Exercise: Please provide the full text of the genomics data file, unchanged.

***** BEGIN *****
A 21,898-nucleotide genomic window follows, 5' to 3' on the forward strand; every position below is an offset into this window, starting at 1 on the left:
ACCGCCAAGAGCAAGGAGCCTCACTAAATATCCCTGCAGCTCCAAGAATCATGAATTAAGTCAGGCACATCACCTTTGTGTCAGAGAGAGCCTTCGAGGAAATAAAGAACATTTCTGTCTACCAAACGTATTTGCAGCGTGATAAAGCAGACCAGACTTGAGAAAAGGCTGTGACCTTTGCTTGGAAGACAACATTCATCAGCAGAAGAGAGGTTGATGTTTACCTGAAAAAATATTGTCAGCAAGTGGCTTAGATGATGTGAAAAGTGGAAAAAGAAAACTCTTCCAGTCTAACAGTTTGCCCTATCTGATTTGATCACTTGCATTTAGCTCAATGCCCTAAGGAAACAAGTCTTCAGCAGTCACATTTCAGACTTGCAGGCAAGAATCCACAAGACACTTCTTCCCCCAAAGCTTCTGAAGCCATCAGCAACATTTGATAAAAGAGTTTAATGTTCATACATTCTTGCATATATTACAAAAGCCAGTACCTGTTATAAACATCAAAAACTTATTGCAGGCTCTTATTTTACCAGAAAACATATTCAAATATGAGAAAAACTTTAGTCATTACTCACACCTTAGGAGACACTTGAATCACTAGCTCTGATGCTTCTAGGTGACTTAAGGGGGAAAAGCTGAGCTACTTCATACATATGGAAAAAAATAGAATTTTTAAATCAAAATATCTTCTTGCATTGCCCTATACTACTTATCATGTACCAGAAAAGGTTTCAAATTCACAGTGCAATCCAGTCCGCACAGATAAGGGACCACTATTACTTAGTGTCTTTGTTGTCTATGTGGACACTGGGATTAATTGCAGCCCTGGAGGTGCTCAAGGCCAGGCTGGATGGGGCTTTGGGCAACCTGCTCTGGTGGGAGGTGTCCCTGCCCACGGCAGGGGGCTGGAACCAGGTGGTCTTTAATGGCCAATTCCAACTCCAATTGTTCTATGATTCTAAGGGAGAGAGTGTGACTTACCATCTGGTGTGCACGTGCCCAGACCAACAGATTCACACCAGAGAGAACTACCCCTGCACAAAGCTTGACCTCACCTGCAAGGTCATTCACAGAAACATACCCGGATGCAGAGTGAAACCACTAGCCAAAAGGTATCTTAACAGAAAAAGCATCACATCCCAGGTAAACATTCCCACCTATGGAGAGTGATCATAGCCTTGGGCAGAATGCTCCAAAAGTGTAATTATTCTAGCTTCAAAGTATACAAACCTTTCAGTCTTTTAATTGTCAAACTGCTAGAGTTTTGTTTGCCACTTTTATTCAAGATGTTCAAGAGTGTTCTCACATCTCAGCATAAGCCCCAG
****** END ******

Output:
A 21,898-nucleotide genomic window follows, 5' to 3' on the forward strand; every position below is an offset into this window, starting at 1 on the left:
ACCGCCAAGAGCAAGGAGCCTCACTAAATATCCCTGCAGCTCCAAGAATCATGAATTAAGTCAGGCACATCACCTTTGTGTCAGAGAGAGCCTTCGAGGAAATAAAGAACATTTCTGTCTACCAAACGTATTTGCAGCGTGATAAAGCAGACCAGACTTGAGAAAAGGCTGTGACCTTTGCTTGGAAGACAACATTCATCAGCAGAAGAGAGGTTGATGTTTACCTGAAAAAATATTGTCAGCAAGTGGCTTAGATGATGTGAAAAGTGGAAAAAGAAAACTCTTCCAGTCTAACAGTTTGCCCTATCTGATTTGATCACTTGCATTTAGCTCAATGCCCTAAGGAAACAAGTCTTCAGCAGTCACATTTCAGACTTGCAGGCAAGAATCCACAAGACACTTCTTCCCCCAAAGCTTCTGAAGCCATCAGCAACATTTGATAAAAGAGTTTAATGTTCATACATTCTTGCATATATTACAAAAGCCAGTACCTGTTATAAACATCAAAAACTTATTGCAGGCTCTTATTTTACCAGAAAACATATTCAAATATGAGAAAAACTTTAGTCATTACTCACACCTTAGGAGACACTTGAATCACTAGCTCTGATGCTTCTAGGTGACTTAAGGGGGAAAAGCTGAGCTACTTCATACATATGGAAAAAAATAGAATTTTTAAATCAAAATATCTTCTTGCATTGCCCTATACTACTTATCATGTACCAGAAAAGGTTTCAAATTCACAGTGCAATCCAGTCCGCACAGATAAGGGACCACTATTACTTAGTGTCTTTGTTGTCTATGTGGACACTGGGATTAATTGCAGCCCTGGAGGTGCTCAAGGCCAGGCTGGATGGGGCTTTGGGCAACCTGCTCTGGTGGGAGGTGTCCCTGCCCACGGCAGGGGGCTGGAACCAGGTGGTCTTTAATGGCCAATTCCAACTCCAATTGTTCTATGATTCTAAGGGAGAGAGTGTGACTTACCATCTGGTGTGCACGTGCCCAGACCAACAGATTCACACCAGAGAGAACTACCCCTGCACAAAGCTTGACCTCACCTGCAAGGTCATTCACAGAAACATACCCGGATGCAGAGTGAAACCACTAGCCAAAAGGTATCTTAACAGAAAAAGCATCACATCCCAGGTAAACATTCCCACCTATGGAGAGTGATCATAGCCTTGGGCAGAATGCTCCAAAAGTGTAATTATTCTAGCTTCAAAGTATACAAACCTTTCAGTCTTTTAATTGTCAAACTGCTAGAGTTTTGTTTGCCACTTTTATTCAAGATGTTCAAGAGTGTTCTCACATCTCAGCATAAGCCCCAG